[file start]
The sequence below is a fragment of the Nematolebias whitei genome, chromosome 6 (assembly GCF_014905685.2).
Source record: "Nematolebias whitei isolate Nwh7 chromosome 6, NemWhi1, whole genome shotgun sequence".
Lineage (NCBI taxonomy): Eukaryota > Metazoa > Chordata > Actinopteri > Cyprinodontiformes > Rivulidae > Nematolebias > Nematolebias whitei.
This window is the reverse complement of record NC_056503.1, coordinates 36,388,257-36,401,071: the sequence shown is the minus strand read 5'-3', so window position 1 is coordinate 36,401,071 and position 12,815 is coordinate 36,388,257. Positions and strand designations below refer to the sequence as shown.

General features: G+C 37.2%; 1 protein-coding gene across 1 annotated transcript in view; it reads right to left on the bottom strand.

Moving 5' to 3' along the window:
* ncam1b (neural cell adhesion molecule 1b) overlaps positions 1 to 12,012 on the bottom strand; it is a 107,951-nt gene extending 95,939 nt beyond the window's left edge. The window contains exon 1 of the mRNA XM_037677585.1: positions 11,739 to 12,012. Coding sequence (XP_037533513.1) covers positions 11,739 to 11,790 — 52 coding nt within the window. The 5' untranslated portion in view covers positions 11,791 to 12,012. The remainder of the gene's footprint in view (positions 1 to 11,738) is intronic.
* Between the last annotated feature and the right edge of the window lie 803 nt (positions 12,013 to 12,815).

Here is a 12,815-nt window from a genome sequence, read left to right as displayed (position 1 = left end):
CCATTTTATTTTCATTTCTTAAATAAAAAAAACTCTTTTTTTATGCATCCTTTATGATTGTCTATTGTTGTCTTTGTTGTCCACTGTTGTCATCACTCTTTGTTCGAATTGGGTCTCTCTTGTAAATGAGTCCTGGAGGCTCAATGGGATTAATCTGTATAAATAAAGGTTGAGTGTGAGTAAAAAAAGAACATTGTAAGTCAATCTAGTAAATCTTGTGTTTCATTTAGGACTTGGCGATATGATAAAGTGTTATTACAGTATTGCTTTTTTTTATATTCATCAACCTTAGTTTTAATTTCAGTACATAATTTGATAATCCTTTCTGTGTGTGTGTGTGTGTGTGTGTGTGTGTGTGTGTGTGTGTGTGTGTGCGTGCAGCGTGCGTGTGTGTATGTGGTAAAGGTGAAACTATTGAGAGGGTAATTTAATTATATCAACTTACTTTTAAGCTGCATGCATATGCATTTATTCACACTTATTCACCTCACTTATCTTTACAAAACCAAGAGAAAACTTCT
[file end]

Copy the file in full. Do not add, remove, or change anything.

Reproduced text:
The sequence below is a fragment of the Nematolebias whitei genome, chromosome 6 (assembly GCF_014905685.2).
Source record: "Nematolebias whitei isolate Nwh7 chromosome 6, NemWhi1, whole genome shotgun sequence".
Lineage (NCBI taxonomy): Eukaryota > Metazoa > Chordata > Actinopteri > Cyprinodontiformes > Rivulidae > Nematolebias > Nematolebias whitei.
This window is the reverse complement of record NC_056503.1, coordinates 36,388,257-36,401,071: the sequence shown is the minus strand read 5'-3', so window position 1 is coordinate 36,401,071 and position 12,815 is coordinate 36,388,257. Positions and strand designations below refer to the sequence as shown.

General features: G+C 37.2%; 1 protein-coding gene across 1 annotated transcript in view; it reads right to left on the bottom strand.

Moving 5' to 3' along the window:
* ncam1b (neural cell adhesion molecule 1b) overlaps positions 1 to 12,012 on the bottom strand; it is a 107,951-nt gene extending 95,939 nt beyond the window's left edge. The window contains exon 1 of the mRNA XM_037677585.1: positions 11,739 to 12,012. Coding sequence (XP_037533513.1) covers positions 11,739 to 11,790 — 52 coding nt within the window. The 5' untranslated portion in view covers positions 11,791 to 12,012. The remainder of the gene's footprint in view (positions 1 to 11,738) is intronic.
* Between the last annotated feature and the right edge of the window lie 803 nt (positions 12,013 to 12,815).

Here is a 12,815-nt window from a genome sequence, read left to right as displayed (position 1 = left end):
CCATTTTATTTTCATTTCTTAAATAAAAAAAACTCTTTTTTTATGCATCCTTTATGATTGTCTATTGTTGTCTTTGTTGTCCACTGTTGTCATCACTCTTTGTTCGAATTGGGTCTCTCTTGTAAATGAGTCCTGGAGGCTCAATGGGATTAATCTGTATAAATAAAGGTTGAGTGTGAGTAAAAAAAGAACATTGTAAGTCAATCTAGTAAATCTTGTGTTTCATTTAGGACTTGGCGATATGATAAAGTGTTATTACAGTATTGCTTTTTTTTATATTCATCAACCTTAGTTTTAATTTCAGTACATAATTTGATAATCCTTTCTGTGTGTGTGTGTGTGTGTGTGTGTGTGTGTGTGTGTGTGTGTGTGTGCGTGCAGCGTGCGTGTGTGTATGTGGTAAAGGTGAAACTATTGAGAGGGTAATTTAATTATATCAACTTACTTTTAAGCTGCATGCATATGCATTTATTCACACTTATTCACCTCACTTATCTTTACAAAACCAAGAGAAAACTTCT